Matt Smola

Hometown: Avon, Ohio
Undergraduate:
Miami University

One thing Biochemistry & Biophysics graduate student Matt Smola really likes to do is talk.  He describes himself as a “goofy guy who likes to tell really, really corny jokes – anything to get a laugh” and in college he was a campus tour guide which he says makes him “especially good at talking while walking backwards – in flip flops of course”.  But there’s more to it than just making people laugh.  In lab, Matt likes to interact with people and connect regularly because he says the lab is not just a collection of people pursuing independent interests – it’s a network of people with common goals.  “I am curious about what people are doing.  The problem someone else is having might be something I dealt with already or it could be something I will deal with in the future.  So I think talking is really important.”  That view of a lab as a team comes directly from his experience as an undergraduate in Michael Kennedy’s structural biology lab at Miami University in Oxford, Ohio.  The lab participated in a unique program that involved student-led teams of undergraduates working together on a research project.  He says a staff scientist in that lab worked closely with him and the other undergraduates in the lab daily.  “He was extremely patient, always friendly and never lost it no matter how busy he was.  And, he had lots of insight.”  Those close interactions with his mentor and with the other students helped change his career plans.  “When I started college I thought I was going to go to medical school, but I really liked working in the Kennedy lab, so soon I realized that research is what I really wanted to do.”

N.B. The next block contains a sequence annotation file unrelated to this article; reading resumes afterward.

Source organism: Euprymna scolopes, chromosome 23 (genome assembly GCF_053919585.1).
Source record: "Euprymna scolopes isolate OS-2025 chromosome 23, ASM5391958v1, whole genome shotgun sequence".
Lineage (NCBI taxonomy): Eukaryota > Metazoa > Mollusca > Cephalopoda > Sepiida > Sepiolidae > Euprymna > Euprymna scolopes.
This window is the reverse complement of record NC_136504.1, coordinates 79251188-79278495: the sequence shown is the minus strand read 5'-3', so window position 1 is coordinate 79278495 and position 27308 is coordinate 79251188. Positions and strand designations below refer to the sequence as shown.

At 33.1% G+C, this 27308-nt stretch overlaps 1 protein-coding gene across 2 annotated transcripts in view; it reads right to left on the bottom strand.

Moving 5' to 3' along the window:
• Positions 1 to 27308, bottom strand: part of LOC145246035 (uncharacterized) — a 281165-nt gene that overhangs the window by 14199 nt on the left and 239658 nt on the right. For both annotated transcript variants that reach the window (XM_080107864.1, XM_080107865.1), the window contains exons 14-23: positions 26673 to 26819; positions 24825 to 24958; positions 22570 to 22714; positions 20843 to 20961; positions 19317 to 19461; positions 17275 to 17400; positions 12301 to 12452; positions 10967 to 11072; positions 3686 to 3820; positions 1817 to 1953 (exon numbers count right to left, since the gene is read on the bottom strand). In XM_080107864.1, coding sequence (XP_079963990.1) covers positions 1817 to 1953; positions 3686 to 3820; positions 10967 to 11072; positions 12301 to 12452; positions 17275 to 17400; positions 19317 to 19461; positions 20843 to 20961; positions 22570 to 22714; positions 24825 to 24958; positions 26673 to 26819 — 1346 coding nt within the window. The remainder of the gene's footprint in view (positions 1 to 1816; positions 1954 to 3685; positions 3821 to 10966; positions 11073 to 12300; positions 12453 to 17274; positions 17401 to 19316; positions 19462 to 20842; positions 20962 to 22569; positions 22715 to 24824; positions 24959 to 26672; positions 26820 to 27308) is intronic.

Matt was interested in continuing to work on macromolecular structure in graduate school and that ultimately led him to Kevin Weeks, pioneer of a leading technology called SHAPE (Selective 2′-Hydroxyl Acylation analyzed by Primer Extension) that allows very accurate prediction of RNA secondary structures.  “One of the great things about Kevin’s lab is that with SHAPE chemistry we have the ability to address questions that very few other labs can. On top of that, RNA is interesting because it’s been assumed for so long that RNAs are simply messengers carrying genetic information from DNA into their protein products. Now we know that a vast majority of transcribed RNAs are noncoding RNAs and serve some other role in the cell.”  SHAPE chemistry has been used by the Weeks lab and others to reveal the sequence of an entire HIV genome, to advance understanding of RNA folding dynamics, and to probe the structure of important RNAs including rare RNAs present in low abundance.  One of Matt’s projects involves “using an in vitro evolution approach to develop a new enzyme that will enable us to more readily discern between single-stranded and based paired nucleotides. Our hope is that a new, more robust enzyme may allow us to read SHAPE reactivity by high throughput sequencing with high confidence.”  Matt is also part of the UNC Biophysics Training Program.  While the coursework was rigorous, he really appreciates the tight-knit community the program fosters, as well as some of the unique learning opportunities.  “The seminar course where we met with the weekly seminar speaker was great. It’s nice to sit down with someone who is successfully doing science and learn about how they got to where they are.  Everyone’s story is different.”